many of their petroleum-based counterparts. They also tend to be phosphate and paraben free, protecting humans, animals, plants, waterways and the atmosphere.

process for many non eco-friendly products emits high levels of carbon dioxide, increasing the greenhouse effect. This results in negative effects on the earth’s ecological balance.

VARIETY AND SELECTION – There’s a vast selection of earth-friendly products because they are constantly being created and ingenuously manufactured. They may have interesting textures, an earthy feel and an unpretentious look that will fit in any shop.

IT FEELS GOOD – People want to do the right thing. Sometimes just because, but that feel-good factor will come home with whatever they purchase.

R ECYCL ABLE – Not only are earthfriendly products often manufactured from recycled materials, they are more likely to be recyclable themselves. Savings are on both ends of the product. The initial costs may be higher, but as there is more demand to produce them, the costs continue to go down. ENERGY SAVING – The development, creation and disposal of earth-friendly products requires significantly less energy than synthetics. Additionally, the manufacturing

PROTECT THE FUTURE – The absolute best reason to choose green is that choices we make today have serious impact on the future. Our children and grandchildren will inherit the planet and the environment we leave for them. From the quality of water, air and soil to energy sources, pollution and waste disposal, it’s up to all of us to protect the future of our planet, today. Royce Amy Morales is the director of Perfect Life Awakening coaching. She has also published the book Know: A Spiritual Wake-up Call. Morales is the former owner of Harmony Works, a soul-nurturing shop in Redondo Beach, CA.

Making Magic Happen for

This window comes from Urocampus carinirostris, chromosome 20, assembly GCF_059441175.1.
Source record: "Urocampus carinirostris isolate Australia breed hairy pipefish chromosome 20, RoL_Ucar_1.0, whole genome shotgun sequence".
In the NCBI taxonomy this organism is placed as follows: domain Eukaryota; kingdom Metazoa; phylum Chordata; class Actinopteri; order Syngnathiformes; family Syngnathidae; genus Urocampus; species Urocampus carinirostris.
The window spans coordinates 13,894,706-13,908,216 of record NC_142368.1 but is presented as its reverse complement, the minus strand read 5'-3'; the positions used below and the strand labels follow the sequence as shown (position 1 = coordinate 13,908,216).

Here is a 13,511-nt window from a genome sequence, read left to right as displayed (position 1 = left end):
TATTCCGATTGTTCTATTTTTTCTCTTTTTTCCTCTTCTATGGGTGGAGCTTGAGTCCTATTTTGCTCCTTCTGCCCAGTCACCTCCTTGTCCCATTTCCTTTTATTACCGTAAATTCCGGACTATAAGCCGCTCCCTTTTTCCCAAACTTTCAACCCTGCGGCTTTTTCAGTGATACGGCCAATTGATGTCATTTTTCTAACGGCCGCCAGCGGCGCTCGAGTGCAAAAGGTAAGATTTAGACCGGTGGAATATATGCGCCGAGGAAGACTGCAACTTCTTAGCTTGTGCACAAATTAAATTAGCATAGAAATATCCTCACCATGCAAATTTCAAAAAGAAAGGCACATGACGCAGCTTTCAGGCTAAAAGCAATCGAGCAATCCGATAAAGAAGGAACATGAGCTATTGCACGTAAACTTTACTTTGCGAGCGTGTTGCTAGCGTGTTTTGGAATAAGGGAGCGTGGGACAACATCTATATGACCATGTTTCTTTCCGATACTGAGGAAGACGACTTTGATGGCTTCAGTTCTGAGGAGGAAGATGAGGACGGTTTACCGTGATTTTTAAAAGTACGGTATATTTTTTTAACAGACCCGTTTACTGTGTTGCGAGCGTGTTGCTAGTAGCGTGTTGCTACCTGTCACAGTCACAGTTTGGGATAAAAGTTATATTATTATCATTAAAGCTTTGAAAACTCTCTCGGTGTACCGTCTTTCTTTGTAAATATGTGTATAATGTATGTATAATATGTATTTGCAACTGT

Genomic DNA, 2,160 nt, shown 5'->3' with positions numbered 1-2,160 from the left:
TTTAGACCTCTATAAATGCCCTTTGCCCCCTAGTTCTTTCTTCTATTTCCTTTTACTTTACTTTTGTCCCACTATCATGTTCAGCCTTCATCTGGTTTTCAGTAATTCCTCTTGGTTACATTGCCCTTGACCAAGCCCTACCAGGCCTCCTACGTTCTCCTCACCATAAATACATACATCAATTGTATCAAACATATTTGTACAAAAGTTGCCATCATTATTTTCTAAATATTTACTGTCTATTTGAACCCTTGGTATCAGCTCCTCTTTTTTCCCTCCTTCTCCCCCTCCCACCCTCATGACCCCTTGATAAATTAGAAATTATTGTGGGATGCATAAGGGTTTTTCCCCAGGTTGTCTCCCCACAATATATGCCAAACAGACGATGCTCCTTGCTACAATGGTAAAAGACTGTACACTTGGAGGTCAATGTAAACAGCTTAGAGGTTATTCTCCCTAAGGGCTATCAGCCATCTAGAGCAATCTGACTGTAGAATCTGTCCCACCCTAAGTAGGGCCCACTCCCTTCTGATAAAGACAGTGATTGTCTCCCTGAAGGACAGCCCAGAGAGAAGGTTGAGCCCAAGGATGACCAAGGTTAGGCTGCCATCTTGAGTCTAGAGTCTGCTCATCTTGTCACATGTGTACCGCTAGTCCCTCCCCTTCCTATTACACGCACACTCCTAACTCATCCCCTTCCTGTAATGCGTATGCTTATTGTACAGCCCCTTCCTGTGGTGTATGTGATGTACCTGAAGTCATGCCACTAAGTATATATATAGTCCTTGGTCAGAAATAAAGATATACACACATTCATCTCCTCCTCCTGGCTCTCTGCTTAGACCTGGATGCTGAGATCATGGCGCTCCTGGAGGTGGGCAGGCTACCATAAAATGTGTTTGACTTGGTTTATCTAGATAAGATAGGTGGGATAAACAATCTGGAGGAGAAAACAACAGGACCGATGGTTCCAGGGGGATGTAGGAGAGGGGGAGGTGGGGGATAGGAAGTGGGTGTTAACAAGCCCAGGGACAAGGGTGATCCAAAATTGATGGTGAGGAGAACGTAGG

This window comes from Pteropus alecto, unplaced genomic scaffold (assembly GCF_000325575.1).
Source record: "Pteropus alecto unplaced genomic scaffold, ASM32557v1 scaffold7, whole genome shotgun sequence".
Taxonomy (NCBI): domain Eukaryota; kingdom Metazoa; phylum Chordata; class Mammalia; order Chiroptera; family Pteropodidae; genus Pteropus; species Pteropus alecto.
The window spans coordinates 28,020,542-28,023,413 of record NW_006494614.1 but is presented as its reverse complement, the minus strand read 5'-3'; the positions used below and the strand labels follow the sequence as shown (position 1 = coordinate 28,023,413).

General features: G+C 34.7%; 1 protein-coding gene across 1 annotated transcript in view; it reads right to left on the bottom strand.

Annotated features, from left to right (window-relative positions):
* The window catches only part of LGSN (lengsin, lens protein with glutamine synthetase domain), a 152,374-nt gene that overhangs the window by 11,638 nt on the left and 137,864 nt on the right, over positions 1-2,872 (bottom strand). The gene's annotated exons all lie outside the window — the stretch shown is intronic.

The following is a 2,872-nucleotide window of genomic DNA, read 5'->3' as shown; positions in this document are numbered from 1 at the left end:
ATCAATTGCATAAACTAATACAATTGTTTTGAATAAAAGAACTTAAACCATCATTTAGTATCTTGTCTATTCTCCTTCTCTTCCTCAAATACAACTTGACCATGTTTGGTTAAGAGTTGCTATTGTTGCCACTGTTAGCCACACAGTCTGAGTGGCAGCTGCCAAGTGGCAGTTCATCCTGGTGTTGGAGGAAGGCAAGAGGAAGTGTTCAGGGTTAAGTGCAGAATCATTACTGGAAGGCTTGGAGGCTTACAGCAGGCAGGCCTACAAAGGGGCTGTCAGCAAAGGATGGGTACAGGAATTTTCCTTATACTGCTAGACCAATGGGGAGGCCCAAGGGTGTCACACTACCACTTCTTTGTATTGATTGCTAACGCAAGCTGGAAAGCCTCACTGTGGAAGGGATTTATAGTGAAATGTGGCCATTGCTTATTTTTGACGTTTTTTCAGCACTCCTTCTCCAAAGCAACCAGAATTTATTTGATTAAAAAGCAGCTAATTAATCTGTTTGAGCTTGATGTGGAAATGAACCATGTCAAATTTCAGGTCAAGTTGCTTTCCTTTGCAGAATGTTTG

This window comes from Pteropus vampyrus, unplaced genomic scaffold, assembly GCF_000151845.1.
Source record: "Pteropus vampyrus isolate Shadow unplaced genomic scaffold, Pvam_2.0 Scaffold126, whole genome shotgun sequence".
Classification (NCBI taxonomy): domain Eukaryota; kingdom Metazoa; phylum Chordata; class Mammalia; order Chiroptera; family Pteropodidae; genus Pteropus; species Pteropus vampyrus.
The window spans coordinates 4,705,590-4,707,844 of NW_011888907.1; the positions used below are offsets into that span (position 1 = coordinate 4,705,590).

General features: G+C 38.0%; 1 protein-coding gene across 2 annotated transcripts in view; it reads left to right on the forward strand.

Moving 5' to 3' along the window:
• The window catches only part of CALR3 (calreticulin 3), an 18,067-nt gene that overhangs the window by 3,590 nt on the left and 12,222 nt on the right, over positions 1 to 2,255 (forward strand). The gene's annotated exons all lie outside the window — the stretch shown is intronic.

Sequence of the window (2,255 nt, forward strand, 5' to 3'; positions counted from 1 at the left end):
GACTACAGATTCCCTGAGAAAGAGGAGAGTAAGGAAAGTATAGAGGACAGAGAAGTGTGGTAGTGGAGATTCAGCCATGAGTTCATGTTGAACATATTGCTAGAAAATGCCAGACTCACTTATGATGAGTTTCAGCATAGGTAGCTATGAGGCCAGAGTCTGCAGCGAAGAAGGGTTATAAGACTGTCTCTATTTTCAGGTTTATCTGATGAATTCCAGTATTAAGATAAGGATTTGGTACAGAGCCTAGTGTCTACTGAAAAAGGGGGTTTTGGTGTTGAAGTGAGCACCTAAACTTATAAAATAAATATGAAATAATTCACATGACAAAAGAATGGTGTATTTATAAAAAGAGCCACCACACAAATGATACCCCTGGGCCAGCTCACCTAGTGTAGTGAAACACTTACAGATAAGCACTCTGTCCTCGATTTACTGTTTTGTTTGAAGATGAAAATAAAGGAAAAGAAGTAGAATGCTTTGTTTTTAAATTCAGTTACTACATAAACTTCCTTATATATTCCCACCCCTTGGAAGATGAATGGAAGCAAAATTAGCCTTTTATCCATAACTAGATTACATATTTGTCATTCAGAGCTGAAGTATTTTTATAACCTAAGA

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O.B.DESIGNS by Roberta Gazzarolle O.B.Designs is the brainchild of two friends, Kate (a buyer) and Leesa (a graphic designer) who were working together for a water sports company in Byron Bay, Australia. When Kate got pregnant in 2007 with her beautiful (now ten year old) daughter Evie, she noticed a lack of quality, unique and affordable children’s products. When Leesa handmade some beautiful teethers as a baby gift, they knew that they had to do something together using their combined talents. Over the kitchen table, ideas began to flow, and Leesa’s flair for creating unique, original designs led to the name O.B.Designs (which actually stands for Odd Bod!). The initial aims for the company remain, which is to create stylish, functional, unique and affordable gifts for children around the world, using high quality materials. K ate a nd L eesa were ada ma nt that O.B.Designs should be as eco-friendly as possible, and that products should be used to help those who are less fortunate. At O.B.Designs, they focus on using recycled, bio-degradable packaging whenever possible, and they have supported several charities for many years. All products are safety tested for children and meet the standard requirements for both EN71 and the CPSIA regulations. Today, Kate and Leesa remain as passionate as ever and their once tiny company now has products in stores all over the world. Every detail counts, and every creation is an inspiration. Because we like to inspire our readers, we invited Kate Nicolson, one of the owners behind the brand O.B.Designs, to share their story with us.